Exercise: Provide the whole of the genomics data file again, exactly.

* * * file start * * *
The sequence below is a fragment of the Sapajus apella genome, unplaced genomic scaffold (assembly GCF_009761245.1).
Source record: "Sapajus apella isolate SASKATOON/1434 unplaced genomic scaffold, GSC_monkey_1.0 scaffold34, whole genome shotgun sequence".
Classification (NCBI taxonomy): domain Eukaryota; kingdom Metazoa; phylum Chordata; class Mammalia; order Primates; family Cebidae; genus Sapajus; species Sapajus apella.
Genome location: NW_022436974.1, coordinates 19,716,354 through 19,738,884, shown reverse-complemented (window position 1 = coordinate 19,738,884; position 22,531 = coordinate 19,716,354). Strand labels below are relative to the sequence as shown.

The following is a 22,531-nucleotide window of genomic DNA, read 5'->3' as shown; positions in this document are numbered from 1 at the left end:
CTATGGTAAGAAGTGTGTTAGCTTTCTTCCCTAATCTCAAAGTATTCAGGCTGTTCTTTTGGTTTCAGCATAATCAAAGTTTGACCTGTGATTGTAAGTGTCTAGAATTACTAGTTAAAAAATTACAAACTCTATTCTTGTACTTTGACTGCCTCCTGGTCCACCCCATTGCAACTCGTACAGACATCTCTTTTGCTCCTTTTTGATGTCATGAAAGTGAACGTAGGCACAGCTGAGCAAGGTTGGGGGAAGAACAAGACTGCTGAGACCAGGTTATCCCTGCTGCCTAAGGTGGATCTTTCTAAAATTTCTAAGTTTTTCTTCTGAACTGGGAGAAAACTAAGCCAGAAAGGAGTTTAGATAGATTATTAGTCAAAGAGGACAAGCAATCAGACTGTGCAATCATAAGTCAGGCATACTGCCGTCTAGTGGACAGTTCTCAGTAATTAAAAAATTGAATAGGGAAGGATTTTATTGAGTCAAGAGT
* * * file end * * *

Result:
The sequence below is a fragment of the Sapajus apella genome, unplaced genomic scaffold (assembly GCF_009761245.1).
Source record: "Sapajus apella isolate SASKATOON/1434 unplaced genomic scaffold, GSC_monkey_1.0 scaffold34, whole genome shotgun sequence".
Classification (NCBI taxonomy): domain Eukaryota; kingdom Metazoa; phylum Chordata; class Mammalia; order Primates; family Cebidae; genus Sapajus; species Sapajus apella.
Genome location: NW_022436974.1, coordinates 19,716,354 through 19,738,884, shown reverse-complemented (window position 1 = coordinate 19,738,884; position 22,531 = coordinate 19,716,354). Strand labels below are relative to the sequence as shown.

The following is a 22,531-nucleotide window of genomic DNA, read 5'->3' as shown; positions in this document are numbered from 1 at the left end:
CTATGGTAAGAAGTGTGTTAGCTTTCTTCCCTAATCTCAAAGTATTCAGGCTGTTCTTTTGGTTTCAGCATAATCAAAGTTTGACCTGTGATTGTAAGTGTCTAGAATTACTAGTTAAAAAATTACAAACTCTATTCTTGTACTTTGACTGCCTCCTGGTCCACCCCATTGCAACTCGTACAGACATCTCTTTTGCTCCTTTTTGATGTCATGAAAGTGAACGTAGGCACAGCTGAGCAAGGTTGGGGGAAGAACAAGACTGCTGAGACCAGGTTATCCCTGCTGCCTAAGGTGGATCTTTCTAAAATTTCTAAGTTTTTCTTCTGAACTGGGAGAAAACTAAGCCAGAAAGGAGTTTAGATAGATTATTAGTCAAAGAGGACAAGCAATCAGACTGTGCAATCATAAGTCAGGCATACTGCCGTCTAGTGGACAGTTCTCAGTAATTAAAAAATTGAATAGGGAAGGATTTTATTGAGTCAAGAGT